Project Restart, because apparently that’s what we’re calling it, is underway and there will be a vote on how to recommence the Premier League season…at some point in the near future.
That vote has been delayed somewhat because a number of clubs – thought to be six, although only Brighton, Watford and Aston Villa have said so publicly – currently towards the bottom of the table are against the proposals, particularly the plan to host games at neutral grounds.
Of course, all of this could be moot. Germany is ostensibly way ahead of the Premier League, having announced its return for May 16, but this past weekend it was announced that Dynamo Dresden, from Bundesliga 2, had returned three positive tests and their entire squad will thus have to go into 14 days quarantine, meaning they will miss at least two games in Germany’s own Project Restart. Projektneustart, if you will.
And this is unlikely to be, if you’ll excuse the slight pun, an isolated case. This will happen again, and could do so at a time which throws everything into chaos.
Which brings us back to the Premier League.
“It goes almost without saying that, despite all of the negotiations, it is that testing period that is going to prove crucial,” said Daniel Storey on the Totally Football Show. “Even if everything else works and the votes go through, if we get a Dynamo Dresden, and it happens to be a club who were already a bit unsure with the plans we had, it basically kiboshes the whole thing.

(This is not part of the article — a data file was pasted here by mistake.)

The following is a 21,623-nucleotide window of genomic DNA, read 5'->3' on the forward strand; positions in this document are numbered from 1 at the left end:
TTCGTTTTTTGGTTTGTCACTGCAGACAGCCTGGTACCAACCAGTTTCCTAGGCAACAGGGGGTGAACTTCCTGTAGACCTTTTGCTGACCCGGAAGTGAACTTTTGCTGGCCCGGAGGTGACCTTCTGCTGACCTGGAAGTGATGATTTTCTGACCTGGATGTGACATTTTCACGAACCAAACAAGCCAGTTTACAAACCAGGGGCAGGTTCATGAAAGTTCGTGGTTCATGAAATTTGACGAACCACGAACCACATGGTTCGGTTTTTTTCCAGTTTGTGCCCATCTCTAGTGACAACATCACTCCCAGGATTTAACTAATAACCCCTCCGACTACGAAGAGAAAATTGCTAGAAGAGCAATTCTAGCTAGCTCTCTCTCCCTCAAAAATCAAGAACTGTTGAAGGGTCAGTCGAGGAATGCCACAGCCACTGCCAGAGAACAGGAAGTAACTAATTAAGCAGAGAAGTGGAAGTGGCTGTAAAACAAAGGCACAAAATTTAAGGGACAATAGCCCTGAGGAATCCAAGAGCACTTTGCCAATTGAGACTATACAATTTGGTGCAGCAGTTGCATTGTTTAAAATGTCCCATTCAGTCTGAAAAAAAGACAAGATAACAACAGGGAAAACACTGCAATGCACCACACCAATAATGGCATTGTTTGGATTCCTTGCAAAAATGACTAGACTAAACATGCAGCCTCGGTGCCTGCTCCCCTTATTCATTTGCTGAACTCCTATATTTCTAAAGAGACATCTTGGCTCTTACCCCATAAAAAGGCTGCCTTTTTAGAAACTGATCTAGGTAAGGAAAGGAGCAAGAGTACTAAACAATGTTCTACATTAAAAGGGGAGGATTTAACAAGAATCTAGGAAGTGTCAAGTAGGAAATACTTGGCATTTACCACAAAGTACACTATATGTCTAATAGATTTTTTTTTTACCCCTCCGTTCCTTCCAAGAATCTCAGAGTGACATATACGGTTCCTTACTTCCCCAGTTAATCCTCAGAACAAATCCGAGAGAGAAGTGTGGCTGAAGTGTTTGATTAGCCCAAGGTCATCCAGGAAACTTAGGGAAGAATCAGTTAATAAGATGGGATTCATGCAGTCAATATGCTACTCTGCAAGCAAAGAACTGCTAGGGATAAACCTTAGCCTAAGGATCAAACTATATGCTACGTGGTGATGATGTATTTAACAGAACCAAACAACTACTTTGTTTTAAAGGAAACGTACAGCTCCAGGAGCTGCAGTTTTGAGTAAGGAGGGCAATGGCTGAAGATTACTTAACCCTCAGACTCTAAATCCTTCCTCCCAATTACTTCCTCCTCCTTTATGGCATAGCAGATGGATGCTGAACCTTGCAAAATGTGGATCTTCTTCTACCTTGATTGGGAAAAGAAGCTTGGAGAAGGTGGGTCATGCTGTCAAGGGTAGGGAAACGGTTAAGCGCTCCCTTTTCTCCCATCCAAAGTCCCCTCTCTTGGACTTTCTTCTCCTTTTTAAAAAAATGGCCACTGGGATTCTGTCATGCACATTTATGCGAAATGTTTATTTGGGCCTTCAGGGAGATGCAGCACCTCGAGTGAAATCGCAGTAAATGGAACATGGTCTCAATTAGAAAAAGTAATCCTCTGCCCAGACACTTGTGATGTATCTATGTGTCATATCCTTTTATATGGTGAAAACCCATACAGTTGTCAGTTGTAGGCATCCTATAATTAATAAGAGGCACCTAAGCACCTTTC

“There really isn’t the room [in the schedule], if we start in mid-June, for teams to go into isolation for 14 days at least. Common sense dictates that if three players test positive and are in isolation, it’s pretty possible that we will restart again and another team suffers exactly the same fate.”
You can’t really blame the Premier League for trying, even if there are certain moral questions about press-ganging footballers into playing football in these conditions. But it does all raise the very real prospect that Project Restart is absolutely doomed to fail.
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